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Biodegradable Food Packaging: Saving the Planet One Bite at a Time

With single-use plastics being phased out across Australia, a new generation of food packaging is being developed to take over. The battle against single-use plastics has been taking place for years, waged primarily by environmentalists and anyone concerned about the terrible damage it causes to wildlife, marine species, and the future of the planet. As more and more people make conscious decisions to avoid using products made of plastic, the battle is ramping up.

Simple items, such as straws, takeaway cutlery and food packaging make a huge contribution to the 2.5 million tonnes of plastic waste Australia produces each year, about 84 per cent of which is sent to landfill. Of that, 130,000 tonnes of plastic waste leaks into the environment annually and once thrown out, it takes 500-1,000 years to degrade.

It’s a problem that is not going away unless behaviours change, and penalties apply.

The good news is that the Australian Government has announced it will phase-out single use plastics by 2025. The phase-out will include problematic and unnecessary plastic waste such as lightweight plastic bags, plastic misleadingly labelled “degradable”, plastic utensils and stirrers, plastic straws, polystyrene food containers, polystyrene consumer-goods packaging, and microbeads in personal-care products.

If everything is on track, under the National Plastics Plan, polystyrene should be gone from food and beverage very soon. That means it is time to start using alternative packaging options, and the good news is there are plenty available that are made from alternative materials, including food waste.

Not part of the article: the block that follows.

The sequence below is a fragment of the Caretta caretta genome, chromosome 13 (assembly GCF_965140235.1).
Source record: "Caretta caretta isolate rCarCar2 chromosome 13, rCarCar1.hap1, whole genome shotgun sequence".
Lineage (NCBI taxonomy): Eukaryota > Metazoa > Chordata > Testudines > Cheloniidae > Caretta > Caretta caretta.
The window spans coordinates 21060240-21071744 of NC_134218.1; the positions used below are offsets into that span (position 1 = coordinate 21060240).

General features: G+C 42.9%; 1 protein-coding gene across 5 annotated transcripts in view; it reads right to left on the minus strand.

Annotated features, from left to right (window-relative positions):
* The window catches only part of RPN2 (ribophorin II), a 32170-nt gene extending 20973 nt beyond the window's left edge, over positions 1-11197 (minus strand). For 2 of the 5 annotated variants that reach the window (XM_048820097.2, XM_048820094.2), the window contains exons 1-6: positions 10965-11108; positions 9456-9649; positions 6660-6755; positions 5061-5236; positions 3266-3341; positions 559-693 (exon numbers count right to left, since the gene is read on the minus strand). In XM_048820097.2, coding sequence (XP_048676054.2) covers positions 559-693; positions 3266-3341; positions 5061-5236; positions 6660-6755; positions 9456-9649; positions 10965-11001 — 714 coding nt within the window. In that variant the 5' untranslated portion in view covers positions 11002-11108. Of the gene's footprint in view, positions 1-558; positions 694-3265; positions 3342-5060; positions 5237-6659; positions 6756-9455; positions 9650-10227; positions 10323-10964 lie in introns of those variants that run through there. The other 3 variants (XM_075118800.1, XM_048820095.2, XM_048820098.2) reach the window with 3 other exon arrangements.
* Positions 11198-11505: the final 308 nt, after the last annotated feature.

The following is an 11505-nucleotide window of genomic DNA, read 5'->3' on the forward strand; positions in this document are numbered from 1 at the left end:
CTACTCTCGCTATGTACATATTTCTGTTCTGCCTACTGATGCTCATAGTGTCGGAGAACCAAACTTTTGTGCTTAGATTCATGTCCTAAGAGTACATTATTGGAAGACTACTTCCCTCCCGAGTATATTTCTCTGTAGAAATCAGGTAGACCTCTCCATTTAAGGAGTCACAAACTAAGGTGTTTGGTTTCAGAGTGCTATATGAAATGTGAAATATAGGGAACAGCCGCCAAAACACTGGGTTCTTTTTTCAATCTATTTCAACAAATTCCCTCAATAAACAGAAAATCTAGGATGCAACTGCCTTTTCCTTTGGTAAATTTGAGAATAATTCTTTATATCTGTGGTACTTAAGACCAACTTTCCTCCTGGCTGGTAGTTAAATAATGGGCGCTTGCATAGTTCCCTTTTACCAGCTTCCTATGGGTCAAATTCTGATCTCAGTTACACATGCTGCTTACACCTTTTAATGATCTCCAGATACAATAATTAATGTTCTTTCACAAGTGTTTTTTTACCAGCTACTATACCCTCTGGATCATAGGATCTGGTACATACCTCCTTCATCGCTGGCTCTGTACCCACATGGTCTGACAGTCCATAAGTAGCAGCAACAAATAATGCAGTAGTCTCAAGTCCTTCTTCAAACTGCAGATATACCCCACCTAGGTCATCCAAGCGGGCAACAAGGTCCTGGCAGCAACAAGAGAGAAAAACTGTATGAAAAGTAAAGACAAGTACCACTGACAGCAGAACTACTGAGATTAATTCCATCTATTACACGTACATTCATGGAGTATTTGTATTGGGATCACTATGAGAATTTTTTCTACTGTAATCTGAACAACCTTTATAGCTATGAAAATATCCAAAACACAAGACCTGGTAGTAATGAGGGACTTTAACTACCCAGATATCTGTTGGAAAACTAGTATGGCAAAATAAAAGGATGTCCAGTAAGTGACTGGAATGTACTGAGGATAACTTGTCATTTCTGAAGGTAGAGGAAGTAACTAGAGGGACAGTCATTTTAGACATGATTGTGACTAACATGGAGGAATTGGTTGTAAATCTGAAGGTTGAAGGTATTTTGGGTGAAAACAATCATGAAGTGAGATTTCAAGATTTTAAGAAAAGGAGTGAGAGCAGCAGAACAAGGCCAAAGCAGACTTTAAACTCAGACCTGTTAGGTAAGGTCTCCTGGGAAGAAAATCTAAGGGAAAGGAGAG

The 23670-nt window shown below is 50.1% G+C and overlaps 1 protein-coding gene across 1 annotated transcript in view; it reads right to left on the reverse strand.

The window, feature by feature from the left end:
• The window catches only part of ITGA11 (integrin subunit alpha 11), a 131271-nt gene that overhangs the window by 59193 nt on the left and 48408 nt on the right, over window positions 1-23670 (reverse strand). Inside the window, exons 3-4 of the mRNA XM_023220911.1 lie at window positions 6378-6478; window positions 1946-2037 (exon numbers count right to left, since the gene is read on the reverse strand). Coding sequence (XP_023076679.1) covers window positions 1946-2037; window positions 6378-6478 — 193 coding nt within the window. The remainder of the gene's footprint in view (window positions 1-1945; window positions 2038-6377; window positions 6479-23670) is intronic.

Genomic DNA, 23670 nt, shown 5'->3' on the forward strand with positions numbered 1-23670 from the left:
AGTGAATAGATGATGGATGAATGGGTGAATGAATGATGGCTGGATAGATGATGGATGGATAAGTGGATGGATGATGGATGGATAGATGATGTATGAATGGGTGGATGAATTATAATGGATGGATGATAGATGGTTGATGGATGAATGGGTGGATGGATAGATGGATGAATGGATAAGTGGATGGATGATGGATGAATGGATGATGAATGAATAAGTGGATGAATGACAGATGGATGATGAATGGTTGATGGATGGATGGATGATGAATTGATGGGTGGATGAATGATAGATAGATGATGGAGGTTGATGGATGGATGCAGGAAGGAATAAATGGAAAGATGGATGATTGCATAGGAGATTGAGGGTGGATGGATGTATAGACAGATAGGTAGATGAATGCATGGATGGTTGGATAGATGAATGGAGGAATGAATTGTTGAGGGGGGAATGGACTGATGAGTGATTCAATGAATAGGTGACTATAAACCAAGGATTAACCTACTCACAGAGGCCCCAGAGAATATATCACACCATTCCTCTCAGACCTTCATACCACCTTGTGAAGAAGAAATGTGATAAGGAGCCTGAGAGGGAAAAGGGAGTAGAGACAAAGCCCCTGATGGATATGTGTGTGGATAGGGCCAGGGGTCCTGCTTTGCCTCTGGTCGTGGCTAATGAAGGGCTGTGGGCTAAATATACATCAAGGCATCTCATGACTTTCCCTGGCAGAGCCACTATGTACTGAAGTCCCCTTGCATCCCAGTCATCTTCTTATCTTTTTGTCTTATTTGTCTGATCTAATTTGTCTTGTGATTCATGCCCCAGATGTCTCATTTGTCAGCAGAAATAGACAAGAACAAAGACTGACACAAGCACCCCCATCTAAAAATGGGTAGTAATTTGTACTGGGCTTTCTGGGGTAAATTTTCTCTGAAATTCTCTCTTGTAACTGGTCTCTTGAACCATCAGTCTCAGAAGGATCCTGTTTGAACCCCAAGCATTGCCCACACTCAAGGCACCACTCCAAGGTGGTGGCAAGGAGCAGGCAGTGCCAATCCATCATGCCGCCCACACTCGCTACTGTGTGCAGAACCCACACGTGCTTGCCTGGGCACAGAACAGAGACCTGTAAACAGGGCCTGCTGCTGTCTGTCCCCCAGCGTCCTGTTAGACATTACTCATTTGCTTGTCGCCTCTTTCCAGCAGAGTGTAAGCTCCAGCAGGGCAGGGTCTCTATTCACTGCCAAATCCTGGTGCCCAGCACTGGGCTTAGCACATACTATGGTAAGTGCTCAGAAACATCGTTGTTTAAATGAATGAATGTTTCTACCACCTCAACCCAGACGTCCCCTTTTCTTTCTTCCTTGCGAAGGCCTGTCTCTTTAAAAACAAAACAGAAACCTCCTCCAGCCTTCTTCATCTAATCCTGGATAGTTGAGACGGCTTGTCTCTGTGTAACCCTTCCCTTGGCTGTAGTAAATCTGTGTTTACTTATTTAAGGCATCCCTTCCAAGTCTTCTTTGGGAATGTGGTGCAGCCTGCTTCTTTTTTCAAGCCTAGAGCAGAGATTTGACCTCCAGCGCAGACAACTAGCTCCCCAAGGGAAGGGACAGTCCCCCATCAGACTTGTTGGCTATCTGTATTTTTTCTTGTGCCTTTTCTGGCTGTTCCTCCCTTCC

Rice and wheat

Gone are the days of recycling plastic cutlery in the hospitality sector with a resource-intensive process that involves high-pressure water cleaning and chemical remaking. Say hello to the new revolution in takeaway cutlery – the edible kind!

Use N Eat Edible Cutlery, founded and managed by Amol Kingaonkar, has made it possible with spoons, forks, coffee cups, straws, and stirrers that not only taste delicious but come in a range of flavors, including chocolate, strawberry, and natural herbs.

The best part? They are a sustainable alternative to non-plastic options. Made from naturally produced materials like wheat, rice, corn, and spices, these edible utensils require no tree cutting or chemical usage. And if not eaten after use, they leave zero waste and can be recycled through green waste recycling. Even if they end up in a landfill, they biodegrade faster than wooden or paper cutlery, posing no adverse effects on the environment.

Mushroom madness

Although mushrooms may not appear to have the power to package anything, they’re actually an excellent alternative because they can mimic plastic in many ways.

The production process starts with combining fungus sprouts with seedlings or other agricultural waste. With no need for light, water, or chemicals, the end product is a fully natural composite material with properties similar to synthetic foam plastics like Styrofoam.

Furthermore, mushrooms’ bouncy texture makes them a viable substitute for packing filler, and they’re ideal for safeguarding wine bottles or other delicate food items. And since they’re 100% biodegradable, they may be disposed of directly into the soil or compost instead of the trash.

Pineapple Packaging

As the world’s second-largest producer of pineapples, the Philippines has found a way to put the tons of pineapple leaves it produces to good use. Researchers have developed a paper-like material called “pinyapel” that is being used to create a range of products, from coffee cups to shopping bags, without cutting down a single tree.

Not only is this innovative product biodegradable and decomposes faster than traditional paper, but it is also naturally water-resistant. As a result, pinyapel eliminates the need for plastic films in items like coffee cups, making them more easily recyclable.

With so many promising alternatives like pinyapel, the push to phase out plastics by 2025 is more crucial than ever.